Sir Terry Leahy: Tesco 'eroded customers' trust'
Tesco allowed the trust of its millions of customers to be "eroded", Sir Terry Leahy has said in his first detailed comments on the crisis at the retailer.
The former chief executive said it had lost its reputation for low prices.
Sir Terry told BBC Panorama there was a "failure" of leadership under his successor, Philip Clarke.
The programme also found that cosmetics giant L'Oreal threatened legal action over a disputed payment of about £1m demanded by Tesco.
Sir Terry was the man widely credited with building Tesco into one of the world's largest and most successful retailers, presiding over 14 years of growth in profits and sales.
He said losing the reputation for low prices was very damaging for Tesco - Asda is now 6% cheaper.
"Tesco is the biggest, people expect it to have the best prices and know they can trust Tesco to deliver that and not have to shop around and check that they're getting the best deal.
"I think that some of that trust has been eroded, which has meant that people have shopped around."
On the failure of Tesco and the departure of Mr Clarke, Sir Terry said: "People tried very hard to do the right thing, it clearly has not worked.
"In the end that's a failure of leadership, not a failure of the business, not a failure of the people who work hard every day in the business.
"When you're the CEO, if it goes well, you get credit, if it doesn't go well, you must take responsibility and Phil Clarke has taken that responsibility and paid the price with his job."
Some allege there was tension at the business as Mr Clarke attempted to reverse the decline in profits and sales.
A number of people who have left the organisation have told the BBC of shouting matches at senior levels as people argued over how to right the listing ship.
A number of senior figures did leave, leading to accusations that the management team was spread too thin and that the culture at the organisation changed.
"I think it lost too much talent," Sir Terry said.
"It's a big company, Tesco, and also very empowered - people were given responsibility and trusted to get on with their job, so there was a big team of experienced leaders.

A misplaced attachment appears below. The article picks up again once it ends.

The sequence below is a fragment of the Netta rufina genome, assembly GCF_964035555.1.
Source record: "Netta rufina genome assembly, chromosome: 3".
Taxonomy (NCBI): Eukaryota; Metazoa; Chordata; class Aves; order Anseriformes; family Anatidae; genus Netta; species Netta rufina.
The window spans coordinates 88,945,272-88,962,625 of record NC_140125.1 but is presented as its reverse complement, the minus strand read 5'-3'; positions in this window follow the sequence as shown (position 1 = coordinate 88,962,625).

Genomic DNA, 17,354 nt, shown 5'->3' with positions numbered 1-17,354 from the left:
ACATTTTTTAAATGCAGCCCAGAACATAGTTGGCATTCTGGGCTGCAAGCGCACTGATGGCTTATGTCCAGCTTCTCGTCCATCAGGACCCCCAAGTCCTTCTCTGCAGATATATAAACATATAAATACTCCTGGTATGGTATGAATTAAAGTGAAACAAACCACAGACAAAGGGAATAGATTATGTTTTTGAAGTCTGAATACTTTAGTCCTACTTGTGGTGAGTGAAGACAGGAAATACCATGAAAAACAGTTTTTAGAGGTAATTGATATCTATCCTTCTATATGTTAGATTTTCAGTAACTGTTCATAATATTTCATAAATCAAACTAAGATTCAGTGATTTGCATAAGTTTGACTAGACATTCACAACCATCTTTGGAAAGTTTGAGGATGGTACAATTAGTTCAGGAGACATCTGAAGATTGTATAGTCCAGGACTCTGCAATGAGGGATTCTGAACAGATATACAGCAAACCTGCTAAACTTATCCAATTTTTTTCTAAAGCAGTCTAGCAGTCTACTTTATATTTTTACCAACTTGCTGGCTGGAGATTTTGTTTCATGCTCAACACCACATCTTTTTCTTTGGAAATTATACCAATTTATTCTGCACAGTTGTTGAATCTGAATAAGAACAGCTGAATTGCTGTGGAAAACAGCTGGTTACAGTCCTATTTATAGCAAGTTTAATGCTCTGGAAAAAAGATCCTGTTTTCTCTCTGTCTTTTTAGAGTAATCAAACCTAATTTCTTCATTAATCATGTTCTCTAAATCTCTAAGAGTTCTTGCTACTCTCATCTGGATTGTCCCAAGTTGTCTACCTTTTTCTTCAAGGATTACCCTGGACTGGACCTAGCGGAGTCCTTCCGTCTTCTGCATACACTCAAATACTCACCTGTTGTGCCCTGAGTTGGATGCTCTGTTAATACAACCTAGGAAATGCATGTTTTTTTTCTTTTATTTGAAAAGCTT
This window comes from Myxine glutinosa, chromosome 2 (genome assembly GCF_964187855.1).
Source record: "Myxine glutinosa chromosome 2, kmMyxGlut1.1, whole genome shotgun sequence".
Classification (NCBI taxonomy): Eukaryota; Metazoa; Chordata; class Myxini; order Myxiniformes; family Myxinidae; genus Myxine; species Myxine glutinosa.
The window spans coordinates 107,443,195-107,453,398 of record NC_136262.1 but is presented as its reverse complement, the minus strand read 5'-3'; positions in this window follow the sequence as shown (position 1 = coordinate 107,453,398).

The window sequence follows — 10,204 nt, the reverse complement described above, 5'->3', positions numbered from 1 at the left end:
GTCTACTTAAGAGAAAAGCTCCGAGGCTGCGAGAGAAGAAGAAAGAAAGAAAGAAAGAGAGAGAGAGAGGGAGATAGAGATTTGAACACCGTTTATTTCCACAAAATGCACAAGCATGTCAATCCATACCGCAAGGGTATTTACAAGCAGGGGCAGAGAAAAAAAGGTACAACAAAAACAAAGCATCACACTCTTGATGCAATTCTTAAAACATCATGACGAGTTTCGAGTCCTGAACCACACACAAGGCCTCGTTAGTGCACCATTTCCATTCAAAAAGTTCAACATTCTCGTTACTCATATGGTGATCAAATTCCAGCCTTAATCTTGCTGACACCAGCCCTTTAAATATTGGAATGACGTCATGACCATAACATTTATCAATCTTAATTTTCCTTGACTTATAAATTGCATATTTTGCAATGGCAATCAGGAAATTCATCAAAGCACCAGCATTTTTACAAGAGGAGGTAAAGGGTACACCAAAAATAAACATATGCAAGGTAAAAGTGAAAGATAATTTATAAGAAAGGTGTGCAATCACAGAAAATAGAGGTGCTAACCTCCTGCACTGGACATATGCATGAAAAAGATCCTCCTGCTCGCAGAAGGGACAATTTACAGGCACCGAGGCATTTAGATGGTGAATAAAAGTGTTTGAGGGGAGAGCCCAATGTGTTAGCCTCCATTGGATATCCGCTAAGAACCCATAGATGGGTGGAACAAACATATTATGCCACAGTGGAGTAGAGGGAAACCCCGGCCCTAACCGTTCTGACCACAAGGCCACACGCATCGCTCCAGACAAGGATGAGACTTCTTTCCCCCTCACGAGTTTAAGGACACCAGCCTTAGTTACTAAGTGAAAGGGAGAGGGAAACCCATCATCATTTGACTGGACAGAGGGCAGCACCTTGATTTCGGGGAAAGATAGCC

"And too many of those were allowed to go in too short a period of time and so there was a shortage of experience, the kind of experience you need to carefully navigate a business like Tesco through this very turbulent and difficult period of this long, long recession, with these changes in structure of retailing taking place.
"I think the culture did change under Phil Clarke and not for the better.
"I think if you talked to people who knew Tesco, worked in Tesco when I was there, actually the culture was pretty positive and it has to be because it employs half a million people and you can't make them do things, you have to motivate them to do things, they've got to want to do it."
In his first public statement since leaving the retailer abruptly in June last year, Mr Clarke said that he needed to change the business when he became chief executive in 2011 because of issues "that had been building for some time".
He said his new strategy for a "multi-channel" Tesco had the full backing of the board and was the right direction for the supermarket.
Panorama has discovered that in 2013, as it chased commercial income, Tesco had a major falling out with L'Oreal, one of the world's biggest cosmetics firms, which has a market capitalisation that is actually larger than Tesco's.
L'Oreal disputed almost £1m worth of charges, fees and fines from Tesco over supplier agreements. It threatened legal action over the disputed amounts and said it would take its products off Tesco's shelves.
Tesco said: "L'Oreal is the largest cosmetics company in the world, with a turnover of €29bn, generating profits of €3.9bn in 2013.
"As such, it is a major supplier for Tesco in all our markets and we value our relationship with them. Differences do sometimes occur in the course of commercial relationships and we always aim to resolve them amicably, as we did in this case."
Panorama also found:
- Former chief financial officer Laurie McIlwee sent an internal email in 2012 warning about financial controls at the retailer after a problem was discovered in its Polish business. The email told finance staff: "You should be in no doubt as to the seriousness [of] mis-declarations" and said that accounting for profits early was forbidden "where they cannot be justified". The early accounting of profits appears to be at the heart of the Serious Fraud Office investigation into Tesco's £263m mis-statement of its forecasted profits, which it revealed last autumn. In 2012, the finance department caught the issue before it was reported externally, but the behaviour still appears to have continued in other parts of the business.
- The Groceries Code Adjudicator, charged with policing the relationship between retailers and suppliers, has yet to be given powers to fine supermarkets up to 1% of their UK revenue for supplier mistreatment, despite requesting the ability to do so more than a year ago. Vince Cable, the Business Secretary, said that he backed the fines and accused the Treasury of "sitting" on the issue. The government said: "We are unaware of any delay. We introduced this code and are working through details in the usual way."
Watch Panorama: Trouble at Tesco on BBC One on 19 January at 20.30 GMT or later on the BBC iPlayer.